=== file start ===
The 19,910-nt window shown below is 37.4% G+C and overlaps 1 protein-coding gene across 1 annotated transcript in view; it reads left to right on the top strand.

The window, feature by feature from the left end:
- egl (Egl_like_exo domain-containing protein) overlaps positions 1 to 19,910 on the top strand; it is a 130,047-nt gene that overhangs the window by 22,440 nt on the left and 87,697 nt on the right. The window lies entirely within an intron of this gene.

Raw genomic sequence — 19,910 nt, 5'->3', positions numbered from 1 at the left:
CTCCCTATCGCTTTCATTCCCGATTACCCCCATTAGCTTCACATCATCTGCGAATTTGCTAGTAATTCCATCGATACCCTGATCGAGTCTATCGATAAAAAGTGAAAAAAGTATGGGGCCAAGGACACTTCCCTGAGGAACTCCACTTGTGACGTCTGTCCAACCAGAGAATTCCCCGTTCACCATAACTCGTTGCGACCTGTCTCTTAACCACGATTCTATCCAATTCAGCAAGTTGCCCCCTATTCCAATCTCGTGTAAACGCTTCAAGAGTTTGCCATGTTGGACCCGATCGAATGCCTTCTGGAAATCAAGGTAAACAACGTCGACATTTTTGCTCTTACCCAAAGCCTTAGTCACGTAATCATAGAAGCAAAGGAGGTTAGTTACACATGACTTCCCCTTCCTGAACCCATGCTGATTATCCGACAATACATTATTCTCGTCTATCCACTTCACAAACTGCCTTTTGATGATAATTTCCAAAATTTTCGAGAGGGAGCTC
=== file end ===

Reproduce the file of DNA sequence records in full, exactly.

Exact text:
The 19,910-nt window shown below is 37.4% G+C and overlaps 1 protein-coding gene across 1 annotated transcript in view; it reads left to right on the top strand.

The window, feature by feature from the left end:
- egl (Egl_like_exo domain-containing protein) overlaps positions 1 to 19,910 on the top strand; it is a 130,047-nt gene that overhangs the window by 22,440 nt on the left and 87,697 nt on the right. The window lies entirely within an intron of this gene.

Raw genomic sequence — 19,910 nt, 5'->3', positions numbered from 1 at the left:
CTCCCTATCGCTTTCATTCCCGATTACCCCCATTAGCTTCACATCATCTGCGAATTTGCTAGTAATTCCATCGATACCCTGATCGAGTCTATCGATAAAAAGTGAAAAAAGTATGGGGCCAAGGACACTTCCCTGAGGAACTCCACTTGTGACGTCTGTCCAACCAGAGAATTCCCCGTTCACCATAACTCGTTGCGACCTGTCTCTTAACCACGATTCTATCCAATTCAGCAAGTTGCCCCCTATTCCAATCTCGTGTAAACGCTTCAAGAGTTTGCCATGTTGGACCCGATCGAATGCCTTCTGGAAATCAAGGTAAACAACGTCGACATTTTTGCTCTTACCCAAAGCCTTAGTCACGTAATCATAGAAGCAAAGGAGGTTAGTTACACATGACTTCCCCTTCCTGAACCCATGCTGATTATCCGACAATACATTATTCTCGTCTATCCACTTCACAAACTGCCTTTTGATGATAATTTCCAAAATTTTCGAGAGGGAGCTC